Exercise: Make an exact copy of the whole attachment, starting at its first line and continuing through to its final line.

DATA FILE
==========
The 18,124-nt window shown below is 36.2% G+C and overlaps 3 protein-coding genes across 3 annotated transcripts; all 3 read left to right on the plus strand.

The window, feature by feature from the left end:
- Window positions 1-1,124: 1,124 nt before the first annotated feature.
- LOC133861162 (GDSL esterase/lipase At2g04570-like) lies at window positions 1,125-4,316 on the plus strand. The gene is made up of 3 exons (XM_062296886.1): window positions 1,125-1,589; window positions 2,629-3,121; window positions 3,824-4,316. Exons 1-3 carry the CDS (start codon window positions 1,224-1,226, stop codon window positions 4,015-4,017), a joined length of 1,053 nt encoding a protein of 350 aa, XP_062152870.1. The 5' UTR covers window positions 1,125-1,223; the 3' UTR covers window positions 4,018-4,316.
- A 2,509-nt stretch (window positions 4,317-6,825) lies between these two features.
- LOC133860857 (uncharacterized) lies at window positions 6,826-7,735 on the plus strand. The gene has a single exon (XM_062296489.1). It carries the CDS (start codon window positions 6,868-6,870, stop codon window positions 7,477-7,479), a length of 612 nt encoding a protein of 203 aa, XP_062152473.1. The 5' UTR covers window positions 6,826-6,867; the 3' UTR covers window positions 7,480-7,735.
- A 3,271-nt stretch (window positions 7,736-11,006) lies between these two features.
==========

The 18,124-nt window shown below is 36.2% G+C and overlaps 3 protein-coding genes across 3 annotated transcripts; all 3 read left to right on the plus strand.

The window, feature by feature from the left end:
- Window positions 1-1,124: 1,124 nt before the first annotated feature.
- LOC133861162 (GDSL esterase/lipase At2g04570-like) lies at window positions 1,125-4,316 on the plus strand. The gene is made up of 3 exons (XM_062296886.1): window positions 1,125-1,589; window positions 2,629-3,121; window positions 3,824-4,316. Exons 1-3 carry the CDS (start codon window positions 1,224-1,226, stop codon window positions 4,015-4,017), a joined length of 1,053 nt encoding a protein of 350 aa, XP_062152870.1. The 5' UTR covers window positions 1,125-1,223; the 3' UTR covers window positions 4,018-4,316.
- A 2,509-nt stretch (window positions 4,317-6,825) lies between these two features.
- LOC133860857 (uncharacterized) lies at window positions 6,826-7,735 on the plus strand. The gene has a single exon (XM_062296489.1). It carries the CDS (start codon window positions 6,868-6,870, stop codon window positions 7,477-7,479), a length of 612 nt encoding a protein of 203 aa, XP_062152473.1. The 5' UTR covers window positions 6,826-6,867; the 3' UTR covers window positions 7,480-7,735.
- A 3,271-nt stretch (window positions 7,736-11,006) lies between these two features.